Software Engineering

Some keywords: Component-based software engineering, Agile development processes, Global software development, Estimation methods, Software for mobile computing, Software process improvement and Empirical software engineering, Software engineering education and technology transfer.

Working groups: Software Engineering

Last edited: 14.12.2004, 14:00

Software Engineering


Software Engineering

Description of the group

Software engineering is about technologies (concepts, principles, methods, techniques, tools etc.) that support development and maintenance of large software systems. It is a "sister" discipline of Information Systems, and has much overlap with Computer Science.

Software is increasingly constituting the basis for modern services and products. It can be embedded and invisible as in cars and phones, or appear as distributed service applications in netbanks and medical record systems. Our ability to develop and maintain large, complex software systems of desired functionality and quality is therefore crucial. In particular, quality functions such as security, safety, reliability, and usability are important.

Great strides have been made in software engineering technologies over the last 50 years. For instance, a modern PC at a price of 1000 Euros contains over 50 million code lines of software (e.g. Microsoft Office), and is perhaps the most complex artifact ever built by humans. Time-to-market often competes with traditional quality concerns, and Ericsson has adopted the slogan "sooner, better, cheaper" - in that order. Furthermore, the change rate of software can be very high, e.g. 1% monthly change in requirements. The combined challenge of software delivery schedule, cost, size, complexity, quality, and updated functionality poses a great challenge both in overall planning and in technical work.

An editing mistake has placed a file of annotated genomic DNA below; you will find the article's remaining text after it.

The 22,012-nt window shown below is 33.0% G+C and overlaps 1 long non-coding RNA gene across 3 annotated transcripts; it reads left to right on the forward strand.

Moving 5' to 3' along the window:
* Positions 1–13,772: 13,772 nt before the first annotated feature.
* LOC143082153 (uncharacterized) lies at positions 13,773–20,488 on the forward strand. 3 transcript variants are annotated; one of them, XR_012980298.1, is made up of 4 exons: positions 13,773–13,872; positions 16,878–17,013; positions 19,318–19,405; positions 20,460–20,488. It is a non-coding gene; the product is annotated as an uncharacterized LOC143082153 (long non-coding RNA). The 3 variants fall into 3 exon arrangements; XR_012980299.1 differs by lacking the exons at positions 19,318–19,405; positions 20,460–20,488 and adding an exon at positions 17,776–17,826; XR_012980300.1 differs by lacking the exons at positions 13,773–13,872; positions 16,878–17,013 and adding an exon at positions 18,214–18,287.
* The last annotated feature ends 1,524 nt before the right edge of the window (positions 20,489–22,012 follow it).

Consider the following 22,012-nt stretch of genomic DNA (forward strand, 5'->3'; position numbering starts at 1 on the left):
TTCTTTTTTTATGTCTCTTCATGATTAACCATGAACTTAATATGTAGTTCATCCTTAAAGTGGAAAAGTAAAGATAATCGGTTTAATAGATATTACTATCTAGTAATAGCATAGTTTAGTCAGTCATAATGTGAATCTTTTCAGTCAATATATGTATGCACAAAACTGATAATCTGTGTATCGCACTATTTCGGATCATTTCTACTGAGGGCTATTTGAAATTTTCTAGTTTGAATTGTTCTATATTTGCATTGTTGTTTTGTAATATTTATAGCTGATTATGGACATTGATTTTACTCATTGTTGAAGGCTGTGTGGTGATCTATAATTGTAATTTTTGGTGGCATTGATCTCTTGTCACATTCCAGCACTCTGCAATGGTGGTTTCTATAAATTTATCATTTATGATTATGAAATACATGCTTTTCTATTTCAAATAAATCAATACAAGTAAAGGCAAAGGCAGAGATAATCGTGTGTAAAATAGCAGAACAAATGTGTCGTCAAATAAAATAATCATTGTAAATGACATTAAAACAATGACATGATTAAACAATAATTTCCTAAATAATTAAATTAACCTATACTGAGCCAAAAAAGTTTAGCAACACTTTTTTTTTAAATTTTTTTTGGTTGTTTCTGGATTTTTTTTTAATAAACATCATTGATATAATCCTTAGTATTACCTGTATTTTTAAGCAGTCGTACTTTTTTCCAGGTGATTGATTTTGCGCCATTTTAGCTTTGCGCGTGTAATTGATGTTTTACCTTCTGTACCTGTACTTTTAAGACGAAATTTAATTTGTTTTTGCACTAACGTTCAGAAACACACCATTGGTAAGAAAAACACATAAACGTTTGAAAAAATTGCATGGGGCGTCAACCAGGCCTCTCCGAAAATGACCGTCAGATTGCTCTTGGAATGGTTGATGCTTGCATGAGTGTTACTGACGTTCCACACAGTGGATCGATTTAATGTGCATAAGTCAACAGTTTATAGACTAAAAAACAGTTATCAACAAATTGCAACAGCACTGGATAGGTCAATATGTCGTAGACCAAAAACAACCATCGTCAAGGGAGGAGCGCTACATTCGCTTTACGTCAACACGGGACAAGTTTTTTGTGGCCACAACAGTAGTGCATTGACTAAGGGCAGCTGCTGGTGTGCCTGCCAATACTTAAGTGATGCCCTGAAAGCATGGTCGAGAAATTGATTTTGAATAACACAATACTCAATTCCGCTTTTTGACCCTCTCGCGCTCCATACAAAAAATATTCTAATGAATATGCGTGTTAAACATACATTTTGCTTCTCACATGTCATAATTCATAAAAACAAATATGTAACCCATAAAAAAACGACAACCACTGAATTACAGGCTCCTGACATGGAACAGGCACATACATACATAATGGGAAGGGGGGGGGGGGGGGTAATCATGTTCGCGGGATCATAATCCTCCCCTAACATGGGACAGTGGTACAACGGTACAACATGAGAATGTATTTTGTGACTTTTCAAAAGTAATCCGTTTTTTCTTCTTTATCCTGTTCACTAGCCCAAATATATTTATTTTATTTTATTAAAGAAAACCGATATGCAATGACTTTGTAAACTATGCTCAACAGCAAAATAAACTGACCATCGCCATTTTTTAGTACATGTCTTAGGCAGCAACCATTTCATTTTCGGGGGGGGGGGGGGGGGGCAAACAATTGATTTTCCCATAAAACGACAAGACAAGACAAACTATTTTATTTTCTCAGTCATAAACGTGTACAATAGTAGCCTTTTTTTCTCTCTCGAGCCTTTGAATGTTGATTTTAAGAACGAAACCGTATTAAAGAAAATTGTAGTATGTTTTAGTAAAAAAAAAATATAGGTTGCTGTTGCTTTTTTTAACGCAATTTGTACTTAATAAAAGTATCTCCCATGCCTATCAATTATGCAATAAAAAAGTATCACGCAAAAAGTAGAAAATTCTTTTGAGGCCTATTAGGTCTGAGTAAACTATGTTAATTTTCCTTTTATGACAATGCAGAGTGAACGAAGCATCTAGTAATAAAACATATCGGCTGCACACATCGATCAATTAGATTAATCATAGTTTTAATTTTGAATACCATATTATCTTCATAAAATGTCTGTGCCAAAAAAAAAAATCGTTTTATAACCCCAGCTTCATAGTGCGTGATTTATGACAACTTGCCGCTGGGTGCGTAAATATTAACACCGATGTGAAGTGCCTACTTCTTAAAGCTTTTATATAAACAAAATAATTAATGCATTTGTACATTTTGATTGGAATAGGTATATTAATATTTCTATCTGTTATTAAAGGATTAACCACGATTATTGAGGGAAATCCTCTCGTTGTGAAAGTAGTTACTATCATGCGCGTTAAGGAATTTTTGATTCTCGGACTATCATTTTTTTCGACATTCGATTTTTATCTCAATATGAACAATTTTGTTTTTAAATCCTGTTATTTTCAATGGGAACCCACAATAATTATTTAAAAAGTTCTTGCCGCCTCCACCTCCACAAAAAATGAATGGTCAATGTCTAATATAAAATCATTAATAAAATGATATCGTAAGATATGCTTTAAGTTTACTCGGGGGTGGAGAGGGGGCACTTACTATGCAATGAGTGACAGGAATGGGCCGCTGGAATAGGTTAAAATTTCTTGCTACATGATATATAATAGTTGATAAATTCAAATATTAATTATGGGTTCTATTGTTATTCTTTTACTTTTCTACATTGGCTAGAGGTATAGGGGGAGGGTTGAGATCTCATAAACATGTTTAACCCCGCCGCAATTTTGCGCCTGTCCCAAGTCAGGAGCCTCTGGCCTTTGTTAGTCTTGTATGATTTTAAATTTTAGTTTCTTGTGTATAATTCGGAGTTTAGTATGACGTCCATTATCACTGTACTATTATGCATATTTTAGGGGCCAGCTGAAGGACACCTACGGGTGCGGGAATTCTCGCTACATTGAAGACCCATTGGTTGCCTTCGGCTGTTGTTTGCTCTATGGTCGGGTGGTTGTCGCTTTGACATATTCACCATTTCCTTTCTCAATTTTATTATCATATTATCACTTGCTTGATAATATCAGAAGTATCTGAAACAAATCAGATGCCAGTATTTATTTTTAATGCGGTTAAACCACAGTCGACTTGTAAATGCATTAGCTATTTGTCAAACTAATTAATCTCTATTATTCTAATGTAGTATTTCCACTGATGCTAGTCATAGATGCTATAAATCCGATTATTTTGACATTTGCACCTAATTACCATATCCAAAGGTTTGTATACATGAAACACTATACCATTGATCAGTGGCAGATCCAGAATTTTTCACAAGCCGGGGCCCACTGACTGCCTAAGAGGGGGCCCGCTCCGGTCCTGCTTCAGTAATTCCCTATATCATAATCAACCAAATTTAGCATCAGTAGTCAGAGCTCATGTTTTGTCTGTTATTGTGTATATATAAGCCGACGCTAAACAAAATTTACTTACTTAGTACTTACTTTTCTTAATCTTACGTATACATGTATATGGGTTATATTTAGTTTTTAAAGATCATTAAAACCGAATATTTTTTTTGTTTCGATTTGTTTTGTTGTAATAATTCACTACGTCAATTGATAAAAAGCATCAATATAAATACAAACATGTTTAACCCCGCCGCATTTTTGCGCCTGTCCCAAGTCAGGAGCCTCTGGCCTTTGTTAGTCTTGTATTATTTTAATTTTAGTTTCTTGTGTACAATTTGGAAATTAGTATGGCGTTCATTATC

We are not up to this software engineering challenge. This has been documented by many informal news reports, by recommendations such as the PITAC report [PITAC99], and by e.g. studies of overruns in Norwegian public software contracts [Moløkken04]. Our appetite for more advanced software functionality is simply outpacing the available software technology.

A long-term goal in Norway is to reduce our economic reliance on raw materials and half-fabricated goods (80% of the export volume) and to modernize and improve public services. In both cases, software and software technologies become crucial. Furthermore, the Norwegian ICT sector has annual revenues close to 200 bill. NOK with 90 000 employees, and is Norway's second largest industry after petroleum. So there is both an increasing need for high-quality software and a substantial industry with a growth potential to satisfy this need, given enough competent people. Prof. Manuel Castells at the University in Berkeley even claims that there is a clear connection between investment in software and economic growth.

We have identified a set of software engineering technologies, that have high societal importance and that will need considerable improvements in the next decade:

  1. Component-based software engineering (CBSE)
  2. Agile development processes
  3. Global software development (GSD)
  4. Estimation methods
  5. Software for mobile computing
  6. Software process improvement (SPI) and empirical software engineering
  7. Software engineering education and technology transfer